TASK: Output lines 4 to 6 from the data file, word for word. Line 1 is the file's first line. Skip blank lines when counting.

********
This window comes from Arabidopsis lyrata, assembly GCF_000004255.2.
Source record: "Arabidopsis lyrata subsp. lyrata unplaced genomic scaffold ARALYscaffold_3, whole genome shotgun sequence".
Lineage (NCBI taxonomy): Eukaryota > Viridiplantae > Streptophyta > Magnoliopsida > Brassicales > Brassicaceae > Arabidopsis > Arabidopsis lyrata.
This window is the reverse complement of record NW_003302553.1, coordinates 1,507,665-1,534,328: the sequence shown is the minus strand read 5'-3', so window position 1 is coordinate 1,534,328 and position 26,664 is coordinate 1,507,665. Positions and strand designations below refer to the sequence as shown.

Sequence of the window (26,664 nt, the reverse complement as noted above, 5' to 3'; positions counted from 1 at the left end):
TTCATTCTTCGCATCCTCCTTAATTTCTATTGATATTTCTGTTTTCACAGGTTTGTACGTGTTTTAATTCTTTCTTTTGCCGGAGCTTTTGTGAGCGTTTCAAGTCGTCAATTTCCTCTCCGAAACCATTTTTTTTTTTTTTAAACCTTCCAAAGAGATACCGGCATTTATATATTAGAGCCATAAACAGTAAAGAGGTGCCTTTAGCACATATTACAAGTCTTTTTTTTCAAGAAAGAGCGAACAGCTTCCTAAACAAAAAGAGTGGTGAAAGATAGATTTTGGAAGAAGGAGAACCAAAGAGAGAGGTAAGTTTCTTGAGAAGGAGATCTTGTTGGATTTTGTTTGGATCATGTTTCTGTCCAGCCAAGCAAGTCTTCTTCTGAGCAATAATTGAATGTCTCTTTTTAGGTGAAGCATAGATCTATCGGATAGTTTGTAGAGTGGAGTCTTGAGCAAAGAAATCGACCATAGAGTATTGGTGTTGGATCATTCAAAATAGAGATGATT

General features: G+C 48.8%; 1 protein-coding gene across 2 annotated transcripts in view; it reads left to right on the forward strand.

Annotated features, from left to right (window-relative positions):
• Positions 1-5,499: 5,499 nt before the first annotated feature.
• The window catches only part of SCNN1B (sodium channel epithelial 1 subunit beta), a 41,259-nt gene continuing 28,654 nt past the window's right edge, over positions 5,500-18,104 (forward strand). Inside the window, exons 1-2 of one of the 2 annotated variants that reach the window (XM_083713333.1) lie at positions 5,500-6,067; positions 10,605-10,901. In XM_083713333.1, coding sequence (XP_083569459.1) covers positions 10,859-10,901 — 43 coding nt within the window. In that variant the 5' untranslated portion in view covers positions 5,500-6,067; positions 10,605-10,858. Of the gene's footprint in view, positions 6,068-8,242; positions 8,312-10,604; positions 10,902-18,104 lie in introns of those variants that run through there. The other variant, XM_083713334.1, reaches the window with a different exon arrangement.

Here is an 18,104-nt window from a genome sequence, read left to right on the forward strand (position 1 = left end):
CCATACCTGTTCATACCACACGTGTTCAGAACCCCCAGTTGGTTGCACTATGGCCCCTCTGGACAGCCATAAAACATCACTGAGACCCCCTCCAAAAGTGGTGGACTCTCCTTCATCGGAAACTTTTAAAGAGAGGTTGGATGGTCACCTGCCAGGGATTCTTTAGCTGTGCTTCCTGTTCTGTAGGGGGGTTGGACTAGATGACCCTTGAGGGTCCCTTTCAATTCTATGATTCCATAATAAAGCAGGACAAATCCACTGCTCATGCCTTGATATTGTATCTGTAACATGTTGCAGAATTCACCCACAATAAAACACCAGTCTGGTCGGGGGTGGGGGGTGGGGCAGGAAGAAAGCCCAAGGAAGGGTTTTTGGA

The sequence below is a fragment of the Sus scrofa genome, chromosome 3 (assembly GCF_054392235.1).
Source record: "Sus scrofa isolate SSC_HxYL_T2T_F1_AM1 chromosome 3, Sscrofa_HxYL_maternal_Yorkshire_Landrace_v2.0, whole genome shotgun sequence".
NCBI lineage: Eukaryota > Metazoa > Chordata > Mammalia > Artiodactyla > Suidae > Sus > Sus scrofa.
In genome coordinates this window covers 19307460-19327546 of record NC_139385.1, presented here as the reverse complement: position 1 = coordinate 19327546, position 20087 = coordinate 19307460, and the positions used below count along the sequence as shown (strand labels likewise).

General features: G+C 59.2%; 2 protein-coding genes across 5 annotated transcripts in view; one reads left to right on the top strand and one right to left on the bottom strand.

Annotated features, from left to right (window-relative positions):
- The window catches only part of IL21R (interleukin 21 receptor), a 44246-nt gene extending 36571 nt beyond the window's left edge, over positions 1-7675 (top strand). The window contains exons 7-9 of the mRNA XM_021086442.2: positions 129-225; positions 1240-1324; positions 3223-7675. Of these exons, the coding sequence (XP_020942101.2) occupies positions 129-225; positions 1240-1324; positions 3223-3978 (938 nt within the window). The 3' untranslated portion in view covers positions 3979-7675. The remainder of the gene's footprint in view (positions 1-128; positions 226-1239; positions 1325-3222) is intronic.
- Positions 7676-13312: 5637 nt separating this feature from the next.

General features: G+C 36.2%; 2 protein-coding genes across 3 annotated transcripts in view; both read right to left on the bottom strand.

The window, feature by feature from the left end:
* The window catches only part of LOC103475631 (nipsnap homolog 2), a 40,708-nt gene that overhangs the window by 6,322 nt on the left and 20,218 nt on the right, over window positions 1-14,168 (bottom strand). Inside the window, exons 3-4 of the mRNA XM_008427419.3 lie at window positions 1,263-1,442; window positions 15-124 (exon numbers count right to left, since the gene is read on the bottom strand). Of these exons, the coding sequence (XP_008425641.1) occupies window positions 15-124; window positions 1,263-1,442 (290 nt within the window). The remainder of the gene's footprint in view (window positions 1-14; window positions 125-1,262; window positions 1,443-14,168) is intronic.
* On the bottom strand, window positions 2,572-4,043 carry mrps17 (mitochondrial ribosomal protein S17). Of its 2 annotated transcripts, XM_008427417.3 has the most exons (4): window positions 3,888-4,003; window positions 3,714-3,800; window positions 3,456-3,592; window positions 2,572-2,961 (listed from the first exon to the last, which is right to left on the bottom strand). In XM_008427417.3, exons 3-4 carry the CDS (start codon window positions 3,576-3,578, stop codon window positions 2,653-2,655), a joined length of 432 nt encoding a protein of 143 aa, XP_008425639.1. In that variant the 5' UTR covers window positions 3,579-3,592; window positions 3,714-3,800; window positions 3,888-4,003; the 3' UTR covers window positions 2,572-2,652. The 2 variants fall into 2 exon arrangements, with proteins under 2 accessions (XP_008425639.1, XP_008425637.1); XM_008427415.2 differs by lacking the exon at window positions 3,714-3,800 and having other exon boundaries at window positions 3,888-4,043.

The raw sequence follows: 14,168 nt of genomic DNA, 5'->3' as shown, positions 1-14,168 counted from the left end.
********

This window is the reverse complement of record NW_003302553.1, coordinates 1,507,665-1,534,328: the sequence shown is the minus strand read 5'-3', so window position 1 is coordinate 1,534,328 and position 26,664 is coordinate 1,507,665. Positions and strand designations below refer to the sequence as shown.

Sequence of the window (26,664 nt, the reverse complement as noted above, 5' to 3'; positions counted from 1 at the left end):
TTCATTCTTCGCATCCTCCTTAATTTCTATTGATATTTCTGTTTTCACAGGTTTGTACGTGTTTTAATTCTTTCTTTTGCCGGAGCTTTTGTGAGCGTTTCAAGTCGTCAATTTCCTCTCCGAAACCATTTTTTTTTTTTTTAAACCTTCCAAAGAGATACCGGCATTTATATATTAGAGCCATAAACAGTAAAGAGGTGCCTTTAGCACATATTACAAGTCTTTTTTTTCAAGAAAGAGCGAACAGCTTCCTAAACAAAAAGAGTGGTGAAAGATAGATTTTGGAAGAAGGAGAACCAAAGAGAGAGGTAAGTTTCTTGAGAAGGAGATCTTGTTGGATTTTGTTTGGATCATGTTTCTGTCCAGCCAAGCAAGTCTTCTTCTGAGCAATAATTGAATGTCTCTTTTTAGGTGAAGCATAGATCTATCGGATAGTTTGTAGAGTGGAGTCTTGAGCAAAGAAATCGACCATAGAGTATTGGTGTTGGATCATTCAAAATAGAGATGATT